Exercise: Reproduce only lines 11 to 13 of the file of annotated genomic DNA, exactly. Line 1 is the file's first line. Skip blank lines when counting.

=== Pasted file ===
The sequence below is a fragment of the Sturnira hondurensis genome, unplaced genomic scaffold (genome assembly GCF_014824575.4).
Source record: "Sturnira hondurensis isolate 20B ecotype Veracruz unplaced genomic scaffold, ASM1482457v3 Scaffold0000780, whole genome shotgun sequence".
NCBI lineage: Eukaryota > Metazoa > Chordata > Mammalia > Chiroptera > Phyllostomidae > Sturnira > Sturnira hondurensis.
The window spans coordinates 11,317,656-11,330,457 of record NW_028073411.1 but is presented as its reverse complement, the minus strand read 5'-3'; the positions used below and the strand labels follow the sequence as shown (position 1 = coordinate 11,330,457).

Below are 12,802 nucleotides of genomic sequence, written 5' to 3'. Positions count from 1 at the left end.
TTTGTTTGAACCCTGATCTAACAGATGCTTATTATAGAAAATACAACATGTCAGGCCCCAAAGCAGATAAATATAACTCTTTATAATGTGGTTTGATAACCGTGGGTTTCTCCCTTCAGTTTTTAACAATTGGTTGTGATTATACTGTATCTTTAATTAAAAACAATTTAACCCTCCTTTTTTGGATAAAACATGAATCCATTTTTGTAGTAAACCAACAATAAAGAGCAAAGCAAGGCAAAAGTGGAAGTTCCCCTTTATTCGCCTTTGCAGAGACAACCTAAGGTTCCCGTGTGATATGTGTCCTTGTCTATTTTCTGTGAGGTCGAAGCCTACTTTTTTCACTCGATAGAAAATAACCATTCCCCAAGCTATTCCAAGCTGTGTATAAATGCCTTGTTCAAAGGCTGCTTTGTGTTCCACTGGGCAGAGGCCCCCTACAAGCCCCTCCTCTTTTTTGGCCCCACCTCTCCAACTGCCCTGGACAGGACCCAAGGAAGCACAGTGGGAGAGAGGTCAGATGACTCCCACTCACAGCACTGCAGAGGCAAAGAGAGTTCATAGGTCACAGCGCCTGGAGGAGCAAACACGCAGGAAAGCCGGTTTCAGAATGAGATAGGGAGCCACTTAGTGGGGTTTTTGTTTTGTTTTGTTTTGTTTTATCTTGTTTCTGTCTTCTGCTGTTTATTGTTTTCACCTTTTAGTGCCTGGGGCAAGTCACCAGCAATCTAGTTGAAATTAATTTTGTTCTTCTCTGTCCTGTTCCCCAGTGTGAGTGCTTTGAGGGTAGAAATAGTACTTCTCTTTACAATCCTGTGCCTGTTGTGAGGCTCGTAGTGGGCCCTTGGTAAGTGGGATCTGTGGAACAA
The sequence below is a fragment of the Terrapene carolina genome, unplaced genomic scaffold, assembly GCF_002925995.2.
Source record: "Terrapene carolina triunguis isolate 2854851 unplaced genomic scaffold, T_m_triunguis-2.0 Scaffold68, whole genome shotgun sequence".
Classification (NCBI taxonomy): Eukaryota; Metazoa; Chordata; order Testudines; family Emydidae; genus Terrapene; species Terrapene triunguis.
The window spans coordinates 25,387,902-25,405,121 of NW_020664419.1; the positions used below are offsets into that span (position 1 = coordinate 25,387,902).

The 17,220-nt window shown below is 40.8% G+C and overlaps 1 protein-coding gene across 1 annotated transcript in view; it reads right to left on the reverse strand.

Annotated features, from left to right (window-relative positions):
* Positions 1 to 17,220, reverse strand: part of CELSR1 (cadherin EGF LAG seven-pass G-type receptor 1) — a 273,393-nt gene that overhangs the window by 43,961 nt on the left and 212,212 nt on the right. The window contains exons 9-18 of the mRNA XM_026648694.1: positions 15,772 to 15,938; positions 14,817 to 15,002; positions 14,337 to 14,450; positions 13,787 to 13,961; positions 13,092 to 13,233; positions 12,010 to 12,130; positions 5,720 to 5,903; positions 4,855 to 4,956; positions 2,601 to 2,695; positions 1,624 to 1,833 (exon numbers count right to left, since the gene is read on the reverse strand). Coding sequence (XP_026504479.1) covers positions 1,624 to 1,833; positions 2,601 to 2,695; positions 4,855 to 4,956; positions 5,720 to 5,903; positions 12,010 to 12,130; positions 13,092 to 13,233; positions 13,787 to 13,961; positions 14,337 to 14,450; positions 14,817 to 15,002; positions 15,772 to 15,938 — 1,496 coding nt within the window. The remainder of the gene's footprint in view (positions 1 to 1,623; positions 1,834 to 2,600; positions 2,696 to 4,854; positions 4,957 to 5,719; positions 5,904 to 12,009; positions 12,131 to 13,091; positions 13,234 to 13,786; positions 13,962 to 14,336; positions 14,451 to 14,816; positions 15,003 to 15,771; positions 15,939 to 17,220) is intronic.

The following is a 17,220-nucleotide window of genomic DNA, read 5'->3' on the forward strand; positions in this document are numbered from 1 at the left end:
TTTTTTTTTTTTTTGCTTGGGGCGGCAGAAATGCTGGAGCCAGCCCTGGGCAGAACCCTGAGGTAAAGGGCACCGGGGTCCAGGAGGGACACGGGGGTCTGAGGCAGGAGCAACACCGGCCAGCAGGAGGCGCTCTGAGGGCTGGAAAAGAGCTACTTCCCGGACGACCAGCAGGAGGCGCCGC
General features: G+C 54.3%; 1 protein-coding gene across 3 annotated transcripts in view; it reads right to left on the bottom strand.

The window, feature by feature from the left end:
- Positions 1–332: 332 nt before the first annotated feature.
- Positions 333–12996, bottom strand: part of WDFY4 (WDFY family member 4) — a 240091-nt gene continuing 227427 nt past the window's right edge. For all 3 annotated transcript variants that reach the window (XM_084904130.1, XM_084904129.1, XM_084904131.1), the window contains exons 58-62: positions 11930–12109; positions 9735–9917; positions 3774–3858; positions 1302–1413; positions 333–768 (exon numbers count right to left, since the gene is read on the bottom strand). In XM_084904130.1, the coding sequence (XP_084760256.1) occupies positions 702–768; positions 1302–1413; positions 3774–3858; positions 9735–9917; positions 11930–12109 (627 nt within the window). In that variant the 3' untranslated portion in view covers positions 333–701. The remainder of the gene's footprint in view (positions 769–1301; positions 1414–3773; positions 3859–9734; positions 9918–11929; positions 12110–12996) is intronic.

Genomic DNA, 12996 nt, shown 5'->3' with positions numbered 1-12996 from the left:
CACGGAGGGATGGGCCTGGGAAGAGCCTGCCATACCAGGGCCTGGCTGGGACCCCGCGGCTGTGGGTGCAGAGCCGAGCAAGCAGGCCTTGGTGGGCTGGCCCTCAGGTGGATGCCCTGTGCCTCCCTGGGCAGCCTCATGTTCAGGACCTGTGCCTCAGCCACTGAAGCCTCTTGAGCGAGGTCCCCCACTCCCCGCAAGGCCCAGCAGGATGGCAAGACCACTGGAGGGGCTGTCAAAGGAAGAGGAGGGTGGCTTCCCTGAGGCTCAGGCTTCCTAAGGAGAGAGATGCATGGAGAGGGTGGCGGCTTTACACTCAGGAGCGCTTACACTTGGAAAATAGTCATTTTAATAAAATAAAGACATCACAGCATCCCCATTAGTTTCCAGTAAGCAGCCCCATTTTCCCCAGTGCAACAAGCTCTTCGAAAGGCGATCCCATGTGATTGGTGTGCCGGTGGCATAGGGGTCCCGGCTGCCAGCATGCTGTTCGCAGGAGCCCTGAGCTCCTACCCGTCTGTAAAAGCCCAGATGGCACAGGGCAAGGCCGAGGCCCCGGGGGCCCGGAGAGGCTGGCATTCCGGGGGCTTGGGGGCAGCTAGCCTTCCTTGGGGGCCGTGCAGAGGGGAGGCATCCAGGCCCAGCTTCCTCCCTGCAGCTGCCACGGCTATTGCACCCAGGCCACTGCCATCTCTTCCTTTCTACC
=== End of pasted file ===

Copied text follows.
The 17,220-nt window shown below is 40.8% G+C and overlaps 1 protein-coding gene across 1 annotated transcript in view; it reads right to left on the reverse strand.

Annotated features, from left to right (window-relative positions):
* Positions 1 to 17,220, reverse strand: part of CELSR1 (cadherin EGF LAG seven-pass G-type receptor 1) — a 273,393-nt gene that overhangs the window by 43,961 nt on the left and 212,212 nt on the right. The window contains exons 9-18 of the mRNA XM_026648694.1: positions 15,772 to 15,938; positions 14,817 to 15,002; positions 14,337 to 14,450; positions 13,787 to 13,961; positions 13,092 to 13,233; positions 12,010 to 12,130; positions 5,720 to 5,903; positions 4,855 to 4,956; positions 2,601 to 2,695; positions 1,624 to 1,833 (exon numbers count right to left, since the gene is read on the reverse strand). Coding sequence (XP_026504479.1) covers positions 1,624 to 1,833; positions 2,601 to 2,695; positions 4,855 to 4,956; positions 5,720 to 5,903; positions 12,010 to 12,130; positions 13,092 to 13,233; positions 13,787 to 13,961; positions 14,337 to 14,450; positions 14,817 to 15,002; positions 15,772 to 15,938 — 1,496 coding nt within the window. The remainder of the gene's footprint in view (positions 1 to 1,623; positions 1,834 to 2,600; positions 2,696 to 4,854; positions 4,957 to 5,719; positions 5,904 to 12,009; positions 12,131 to 13,091; positions 13,234 to 13,786; positions 13,962 to 14,336; positions 14,451 to 14,816; positions 15,003 to 15,771; positions 15,939 to 17,220) is intronic.